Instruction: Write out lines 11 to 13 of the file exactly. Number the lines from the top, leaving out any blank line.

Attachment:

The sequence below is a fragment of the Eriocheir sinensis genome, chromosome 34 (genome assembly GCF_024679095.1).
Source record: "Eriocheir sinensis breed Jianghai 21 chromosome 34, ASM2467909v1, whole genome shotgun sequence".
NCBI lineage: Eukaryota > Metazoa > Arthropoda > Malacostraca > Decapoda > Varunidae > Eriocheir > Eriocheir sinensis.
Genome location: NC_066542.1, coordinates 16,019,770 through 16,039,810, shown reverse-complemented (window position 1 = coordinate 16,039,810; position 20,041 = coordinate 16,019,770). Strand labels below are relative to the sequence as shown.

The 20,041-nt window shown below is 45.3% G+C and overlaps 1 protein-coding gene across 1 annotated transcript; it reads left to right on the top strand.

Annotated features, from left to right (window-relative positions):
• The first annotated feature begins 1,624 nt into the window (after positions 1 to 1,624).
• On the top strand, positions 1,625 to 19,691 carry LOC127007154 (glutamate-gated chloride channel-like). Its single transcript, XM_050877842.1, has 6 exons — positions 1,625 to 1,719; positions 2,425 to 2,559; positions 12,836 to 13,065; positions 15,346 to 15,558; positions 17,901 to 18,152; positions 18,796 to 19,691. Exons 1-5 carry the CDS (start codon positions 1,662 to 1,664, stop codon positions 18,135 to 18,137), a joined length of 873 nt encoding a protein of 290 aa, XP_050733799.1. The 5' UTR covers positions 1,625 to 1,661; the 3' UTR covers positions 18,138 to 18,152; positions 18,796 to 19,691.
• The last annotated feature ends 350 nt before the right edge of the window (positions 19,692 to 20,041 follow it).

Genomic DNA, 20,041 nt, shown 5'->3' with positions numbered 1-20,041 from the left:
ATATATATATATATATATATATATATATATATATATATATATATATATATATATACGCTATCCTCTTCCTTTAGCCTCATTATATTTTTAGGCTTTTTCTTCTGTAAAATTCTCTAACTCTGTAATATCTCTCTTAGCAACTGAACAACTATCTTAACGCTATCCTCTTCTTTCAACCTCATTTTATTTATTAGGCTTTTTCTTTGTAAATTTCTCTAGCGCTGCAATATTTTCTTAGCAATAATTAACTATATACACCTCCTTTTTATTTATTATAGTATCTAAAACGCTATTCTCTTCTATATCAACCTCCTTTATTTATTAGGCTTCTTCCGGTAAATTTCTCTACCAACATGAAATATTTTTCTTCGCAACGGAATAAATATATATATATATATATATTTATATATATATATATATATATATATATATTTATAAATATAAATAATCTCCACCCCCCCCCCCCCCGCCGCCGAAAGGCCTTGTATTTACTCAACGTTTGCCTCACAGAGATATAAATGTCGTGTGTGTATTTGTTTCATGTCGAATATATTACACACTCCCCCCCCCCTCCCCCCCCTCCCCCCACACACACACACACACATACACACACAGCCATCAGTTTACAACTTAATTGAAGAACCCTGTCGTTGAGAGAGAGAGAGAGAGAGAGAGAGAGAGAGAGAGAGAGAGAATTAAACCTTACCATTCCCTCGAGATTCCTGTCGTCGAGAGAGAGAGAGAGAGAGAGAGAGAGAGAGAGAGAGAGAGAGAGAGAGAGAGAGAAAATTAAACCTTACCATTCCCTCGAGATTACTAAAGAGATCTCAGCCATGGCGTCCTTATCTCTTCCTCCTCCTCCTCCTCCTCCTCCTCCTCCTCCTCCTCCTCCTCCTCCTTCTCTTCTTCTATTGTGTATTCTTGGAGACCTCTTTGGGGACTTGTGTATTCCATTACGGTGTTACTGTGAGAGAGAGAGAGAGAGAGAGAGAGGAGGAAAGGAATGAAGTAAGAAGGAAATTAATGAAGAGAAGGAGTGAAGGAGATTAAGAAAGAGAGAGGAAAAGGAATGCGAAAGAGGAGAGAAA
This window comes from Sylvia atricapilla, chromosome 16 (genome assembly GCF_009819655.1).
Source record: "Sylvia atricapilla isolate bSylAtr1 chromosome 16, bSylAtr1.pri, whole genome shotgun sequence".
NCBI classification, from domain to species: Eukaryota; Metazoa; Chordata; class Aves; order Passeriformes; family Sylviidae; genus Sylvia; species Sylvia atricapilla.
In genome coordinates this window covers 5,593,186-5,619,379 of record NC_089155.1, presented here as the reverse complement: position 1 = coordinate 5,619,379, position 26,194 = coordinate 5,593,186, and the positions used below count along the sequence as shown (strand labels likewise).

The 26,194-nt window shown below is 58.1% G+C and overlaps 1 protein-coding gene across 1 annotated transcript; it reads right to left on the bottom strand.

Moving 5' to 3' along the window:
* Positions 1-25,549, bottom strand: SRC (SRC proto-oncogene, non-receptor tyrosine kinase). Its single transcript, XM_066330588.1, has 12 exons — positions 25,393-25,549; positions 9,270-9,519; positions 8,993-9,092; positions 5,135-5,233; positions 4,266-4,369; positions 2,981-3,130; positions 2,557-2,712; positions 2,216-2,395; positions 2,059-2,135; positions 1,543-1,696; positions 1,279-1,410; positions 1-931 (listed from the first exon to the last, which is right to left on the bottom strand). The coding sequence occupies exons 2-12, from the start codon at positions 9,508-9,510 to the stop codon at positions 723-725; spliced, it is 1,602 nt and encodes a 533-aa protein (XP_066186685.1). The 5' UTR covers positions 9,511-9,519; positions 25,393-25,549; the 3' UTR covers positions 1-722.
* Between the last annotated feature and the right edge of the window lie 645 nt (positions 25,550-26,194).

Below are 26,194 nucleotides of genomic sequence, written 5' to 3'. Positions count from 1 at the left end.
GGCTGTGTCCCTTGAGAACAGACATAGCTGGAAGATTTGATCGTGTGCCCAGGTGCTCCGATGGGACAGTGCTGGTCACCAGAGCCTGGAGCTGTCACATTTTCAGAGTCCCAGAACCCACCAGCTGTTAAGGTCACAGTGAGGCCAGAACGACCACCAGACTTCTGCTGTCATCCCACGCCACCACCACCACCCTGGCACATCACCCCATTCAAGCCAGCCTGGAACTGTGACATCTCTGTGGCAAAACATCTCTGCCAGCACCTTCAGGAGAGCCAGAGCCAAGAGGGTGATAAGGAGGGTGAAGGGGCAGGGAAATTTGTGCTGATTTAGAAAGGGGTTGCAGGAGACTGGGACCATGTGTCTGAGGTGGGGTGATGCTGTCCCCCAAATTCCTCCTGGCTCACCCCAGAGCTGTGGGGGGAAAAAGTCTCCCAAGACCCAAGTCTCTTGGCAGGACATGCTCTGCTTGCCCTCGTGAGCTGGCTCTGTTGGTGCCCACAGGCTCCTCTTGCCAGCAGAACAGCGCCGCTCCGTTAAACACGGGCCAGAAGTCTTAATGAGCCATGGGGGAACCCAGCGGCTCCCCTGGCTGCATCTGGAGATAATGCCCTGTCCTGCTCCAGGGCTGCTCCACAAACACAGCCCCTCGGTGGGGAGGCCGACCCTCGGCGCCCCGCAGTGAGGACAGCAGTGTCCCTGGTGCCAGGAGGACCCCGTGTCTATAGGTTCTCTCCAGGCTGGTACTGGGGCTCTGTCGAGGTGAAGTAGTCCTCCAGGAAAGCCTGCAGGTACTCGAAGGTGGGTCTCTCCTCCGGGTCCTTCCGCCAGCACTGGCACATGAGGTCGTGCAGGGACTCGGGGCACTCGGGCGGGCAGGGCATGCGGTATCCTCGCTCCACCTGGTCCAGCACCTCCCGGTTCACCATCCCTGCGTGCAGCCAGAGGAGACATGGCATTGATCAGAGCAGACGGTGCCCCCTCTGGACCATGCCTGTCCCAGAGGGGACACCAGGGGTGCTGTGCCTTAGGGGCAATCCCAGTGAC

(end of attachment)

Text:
ATATATATATATATATATATATATATATATATATATATATATATATATATATATACGCTATCCTCTTCCTTTAGCCTCATTATATTTTTAGGCTTTTTCTTCTGTAAAATTCTCTAACTCTGTAATATCTCTCTTAGCAACTGAACAACTATCTTAACGCTATCCTCTTCTTTCAACCTCATTTTATTTATTAGGCTTTTTCTTTGTAAATTTCTCTAGCGCTGCAATATTTTCTTAGCAATAATTAACTATATACACCTCCTTTTTATTTATTATAGTATCTAAAACGCTATTCTCTTCTATATCAACCTCCTTTATTTATTAGGCTTCTTCCGGTAAATTTCTCTACCAACATGAAATATTTTTCTTCGCAACGGAATAAATATATATATATATATATATTTATATATATATATATATATATATATATATTTATAAATATAAATAATCTCCACCCCCCCCCCCCCCGCCGCCGAAAGGCCTTGTATTTACTCAACGTTTGCCTCACAGAGATATAAATGTCGTGTGTGTATTTGTTTCATGTCGAATATATTACACACTCCCCCCCCCCTCCCCCCCCTCCCCCCACACACACACACACACATACACACACAGCCATCAGTTTACAACTTAATTGAAGAACCCTGTCGTTGAGAGAGAGAGAGAGAGAGAGAGAGAGAGAGAGAGAGAGAGAATTAAACCTTACCATTCCCTCGAGATTCCTGTCGTCGAGAGAGAGAGAGAGAGAGAGAGAGAGAGAGAGAGAGAGAGAGAGAGAGAGAGAGAAAATTAAACCTTACCATTCCCTCGAGATTACTAAAGAGATCTCAGCCATGGCGTCCTTATCTCTTCCTCCTCCTCCTCCTCCTCCTCCTCCTCCTCCTCCTCCTCCTCCTCCTTCTCTTCTTCTATTGTGTATTCTTGGAGACCTCTTTGGGGACTTGTGTATTCCATTACGGTGTTACTGTGAGAGAGAGAGAGAGAGAGAGAGAGGAGGAAAGGAATGAAGTAAGAAGGAAATTAATGAAGAGAAGGAGTGAAGGAGATTAAGAAAGAGAGAGGAAAAGGAATGCGAAAGAGGAGAGAAA
This window comes from Sylvia atricapilla, chromosome 16 (genome assembly GCF_009819655.1).
Source record: "Sylvia atricapilla isolate bSylAtr1 chromosome 16, bSylAtr1.pri, whole genome shotgun sequence".